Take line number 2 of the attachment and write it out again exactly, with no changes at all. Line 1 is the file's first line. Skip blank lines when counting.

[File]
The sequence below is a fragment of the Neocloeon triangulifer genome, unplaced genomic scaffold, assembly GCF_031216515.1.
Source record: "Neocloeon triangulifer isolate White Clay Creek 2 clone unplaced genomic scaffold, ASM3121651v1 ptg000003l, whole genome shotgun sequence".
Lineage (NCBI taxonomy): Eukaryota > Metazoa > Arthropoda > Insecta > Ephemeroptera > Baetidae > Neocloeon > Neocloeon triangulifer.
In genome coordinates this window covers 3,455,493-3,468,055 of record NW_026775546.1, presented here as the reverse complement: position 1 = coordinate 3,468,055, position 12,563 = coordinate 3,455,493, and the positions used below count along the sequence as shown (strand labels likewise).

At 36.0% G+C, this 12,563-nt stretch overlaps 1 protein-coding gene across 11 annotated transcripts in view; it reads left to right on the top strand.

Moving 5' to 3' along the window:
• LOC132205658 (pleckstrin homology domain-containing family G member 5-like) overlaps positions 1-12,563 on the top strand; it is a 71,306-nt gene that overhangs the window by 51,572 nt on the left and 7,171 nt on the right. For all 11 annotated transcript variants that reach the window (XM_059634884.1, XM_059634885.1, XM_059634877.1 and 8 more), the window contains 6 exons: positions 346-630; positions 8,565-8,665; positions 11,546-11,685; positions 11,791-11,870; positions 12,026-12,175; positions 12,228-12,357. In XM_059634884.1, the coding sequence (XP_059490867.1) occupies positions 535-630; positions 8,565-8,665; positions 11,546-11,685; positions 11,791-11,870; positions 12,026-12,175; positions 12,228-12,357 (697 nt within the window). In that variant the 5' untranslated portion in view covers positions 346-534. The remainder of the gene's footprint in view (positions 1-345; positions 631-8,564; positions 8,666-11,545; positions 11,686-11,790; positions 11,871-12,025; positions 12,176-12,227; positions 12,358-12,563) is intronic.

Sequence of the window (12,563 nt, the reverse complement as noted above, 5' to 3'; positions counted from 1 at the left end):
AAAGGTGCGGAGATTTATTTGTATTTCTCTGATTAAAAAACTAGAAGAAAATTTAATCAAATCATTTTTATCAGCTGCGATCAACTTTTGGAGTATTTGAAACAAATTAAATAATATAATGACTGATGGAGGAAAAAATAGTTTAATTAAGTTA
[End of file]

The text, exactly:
Source record: "Neocloeon triangulifer isolate White Clay Creek 2 clone unplaced genomic scaffold, ASM3121651v1 ptg000003l, whole genome shotgun sequence".